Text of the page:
Morning breaks early for LDS students

Before school, there's seminary

The Arizona Republic/April 20, 2006
By John Faherty with William Hermann

It was so early when the students arrived on a recent morning that you could see their faces clearly under a bright and full moon.

Five days a week, some students from Sunrise Mountain High School in Peoria, show up before 6 a.m. for seminary instruction.

For one hour, the 120 boys and girls, who also belong to the Church of Jesus Christ of Latter-day Saints, study scripture and receive practical advice on how to navigate high school. How to stay good and pure, and "righteous." They do it every school day for four years. advertisement

For the church, it's one way to help its students better grasp their faith. And unlike other faiths that operate religious schools, the Latter-day Saints depends on classes like these, which are held across the Valley and, for that matter, across the globe.

For the students, it means being at school much earlier than the other kids, and as the Sunrise students settle into their seats, their hair is still wet from morning showers and their eyelids remain at half-mast.

A class of freshmen begins with an opening song: Come Unto Jesus. The instructor then asks one student for a prayer before turning to another for a thought of the day.

Eventually, the students begin to wake up and do things like scripture chase, in which they have to identify and find a verse from either the Book of Mormon, the Old Testament, the New Testament, or the book of Doctrine and Covenants.

The class ends with a closing prayer.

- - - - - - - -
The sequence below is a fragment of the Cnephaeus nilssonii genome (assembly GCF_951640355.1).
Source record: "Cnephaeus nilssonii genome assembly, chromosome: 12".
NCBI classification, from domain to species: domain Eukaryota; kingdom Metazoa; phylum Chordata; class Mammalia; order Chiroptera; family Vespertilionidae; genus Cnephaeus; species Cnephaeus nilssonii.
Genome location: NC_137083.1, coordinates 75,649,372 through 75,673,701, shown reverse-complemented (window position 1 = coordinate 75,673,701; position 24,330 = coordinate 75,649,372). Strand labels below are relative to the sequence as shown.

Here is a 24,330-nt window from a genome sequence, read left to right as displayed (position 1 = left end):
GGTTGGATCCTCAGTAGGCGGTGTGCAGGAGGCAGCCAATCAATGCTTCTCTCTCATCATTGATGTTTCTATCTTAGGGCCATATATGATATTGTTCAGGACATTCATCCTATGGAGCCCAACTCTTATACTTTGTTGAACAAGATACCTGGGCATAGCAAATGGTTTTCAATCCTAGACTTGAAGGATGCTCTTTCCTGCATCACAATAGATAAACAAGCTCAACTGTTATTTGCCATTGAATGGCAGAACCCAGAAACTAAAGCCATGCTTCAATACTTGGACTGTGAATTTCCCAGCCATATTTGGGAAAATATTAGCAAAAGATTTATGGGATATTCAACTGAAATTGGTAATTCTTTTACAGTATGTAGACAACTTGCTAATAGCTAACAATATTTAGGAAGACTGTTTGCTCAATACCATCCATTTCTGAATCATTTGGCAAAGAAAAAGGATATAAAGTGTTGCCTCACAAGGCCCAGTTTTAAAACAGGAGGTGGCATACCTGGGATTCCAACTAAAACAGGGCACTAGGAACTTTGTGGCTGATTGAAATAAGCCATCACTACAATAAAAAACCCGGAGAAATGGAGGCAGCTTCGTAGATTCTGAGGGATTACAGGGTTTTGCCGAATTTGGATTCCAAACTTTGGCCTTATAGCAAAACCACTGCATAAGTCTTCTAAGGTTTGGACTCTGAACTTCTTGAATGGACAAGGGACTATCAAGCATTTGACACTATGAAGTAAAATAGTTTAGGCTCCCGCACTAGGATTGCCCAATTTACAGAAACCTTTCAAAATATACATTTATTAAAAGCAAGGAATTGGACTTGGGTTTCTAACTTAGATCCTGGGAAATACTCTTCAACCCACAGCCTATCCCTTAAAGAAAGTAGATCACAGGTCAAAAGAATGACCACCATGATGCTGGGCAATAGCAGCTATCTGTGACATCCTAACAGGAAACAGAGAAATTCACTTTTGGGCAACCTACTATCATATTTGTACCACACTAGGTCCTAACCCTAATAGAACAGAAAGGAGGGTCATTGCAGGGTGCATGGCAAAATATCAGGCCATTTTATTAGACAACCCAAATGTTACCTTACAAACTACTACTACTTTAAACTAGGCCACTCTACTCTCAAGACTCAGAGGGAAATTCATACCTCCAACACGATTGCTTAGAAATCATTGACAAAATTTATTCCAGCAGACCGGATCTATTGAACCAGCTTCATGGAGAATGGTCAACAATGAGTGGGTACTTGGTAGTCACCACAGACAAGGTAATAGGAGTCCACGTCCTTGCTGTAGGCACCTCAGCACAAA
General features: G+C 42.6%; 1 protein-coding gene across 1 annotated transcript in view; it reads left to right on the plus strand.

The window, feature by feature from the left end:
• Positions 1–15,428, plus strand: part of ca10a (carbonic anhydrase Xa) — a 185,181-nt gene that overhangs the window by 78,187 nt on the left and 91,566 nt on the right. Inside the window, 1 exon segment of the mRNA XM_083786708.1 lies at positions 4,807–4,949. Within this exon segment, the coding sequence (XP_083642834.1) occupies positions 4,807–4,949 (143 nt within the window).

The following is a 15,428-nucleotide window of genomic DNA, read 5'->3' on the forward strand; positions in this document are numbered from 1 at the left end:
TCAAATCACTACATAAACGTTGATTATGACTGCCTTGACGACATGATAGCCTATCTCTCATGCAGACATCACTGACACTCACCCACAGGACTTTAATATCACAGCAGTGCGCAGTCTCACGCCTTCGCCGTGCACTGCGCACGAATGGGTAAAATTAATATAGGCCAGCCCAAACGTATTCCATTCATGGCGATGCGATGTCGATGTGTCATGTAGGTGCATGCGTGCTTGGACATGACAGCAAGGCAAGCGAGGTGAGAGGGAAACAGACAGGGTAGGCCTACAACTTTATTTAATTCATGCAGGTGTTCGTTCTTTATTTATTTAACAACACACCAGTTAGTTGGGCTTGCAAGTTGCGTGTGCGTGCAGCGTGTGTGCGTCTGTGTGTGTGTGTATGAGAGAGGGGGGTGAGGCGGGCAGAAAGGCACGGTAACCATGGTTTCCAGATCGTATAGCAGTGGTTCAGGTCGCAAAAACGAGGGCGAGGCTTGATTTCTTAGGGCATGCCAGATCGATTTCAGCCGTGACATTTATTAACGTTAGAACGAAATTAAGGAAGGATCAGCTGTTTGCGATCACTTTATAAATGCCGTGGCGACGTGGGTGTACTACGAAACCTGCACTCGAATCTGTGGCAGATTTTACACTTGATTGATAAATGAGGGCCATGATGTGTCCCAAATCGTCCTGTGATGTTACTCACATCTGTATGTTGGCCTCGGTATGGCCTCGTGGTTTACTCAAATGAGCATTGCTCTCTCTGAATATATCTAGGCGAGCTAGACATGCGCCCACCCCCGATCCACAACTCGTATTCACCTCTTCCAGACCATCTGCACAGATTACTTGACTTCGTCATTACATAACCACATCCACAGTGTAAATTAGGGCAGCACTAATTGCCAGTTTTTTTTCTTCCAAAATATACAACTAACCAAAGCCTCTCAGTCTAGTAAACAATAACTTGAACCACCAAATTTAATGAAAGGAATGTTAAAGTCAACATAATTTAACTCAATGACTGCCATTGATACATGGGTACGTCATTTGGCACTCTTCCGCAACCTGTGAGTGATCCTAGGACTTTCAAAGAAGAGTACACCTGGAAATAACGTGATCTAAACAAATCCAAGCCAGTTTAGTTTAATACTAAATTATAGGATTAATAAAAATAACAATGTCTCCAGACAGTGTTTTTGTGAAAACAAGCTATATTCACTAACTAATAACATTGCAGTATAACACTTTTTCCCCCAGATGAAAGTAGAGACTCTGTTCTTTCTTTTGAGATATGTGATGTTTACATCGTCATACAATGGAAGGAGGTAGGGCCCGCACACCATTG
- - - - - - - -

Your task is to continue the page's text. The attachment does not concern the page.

"I think starting the day with seminary, with morning prayer, is a little like putting on armor before you go out into the world," said Lori Wagner, supervisor of the seminary program for the Peoria Arizona North Stake.

Wherever there is a significant Mormon population at a high school, seminary classes are held. Statewide, about 6 percent of Arizonans are Mormon, while about 29 percent are Catholic, according to the 2001 American Religious Identification Survey.

Don Evans, Maricopa County spokesman for the Church of Jesus Christ of Latter-day Saints, said the classes are a "vital part" of the education of church youth.

"It reinforces the principles that are taught in the home and on Sunday at church," Evans said.

According to church records, there are now more than 360,000 high school kids in seminary classes across the globe. In Arizona, that number was 13,425 two years ago.

They are taught by volunteers who wake up early and receive no pay.

"These are good kids. Good kids," said Craig Olson, director of the Church Educational System. "I think that's why the church places such emphasis on seminary, to keep them good. It's a hard world out there."

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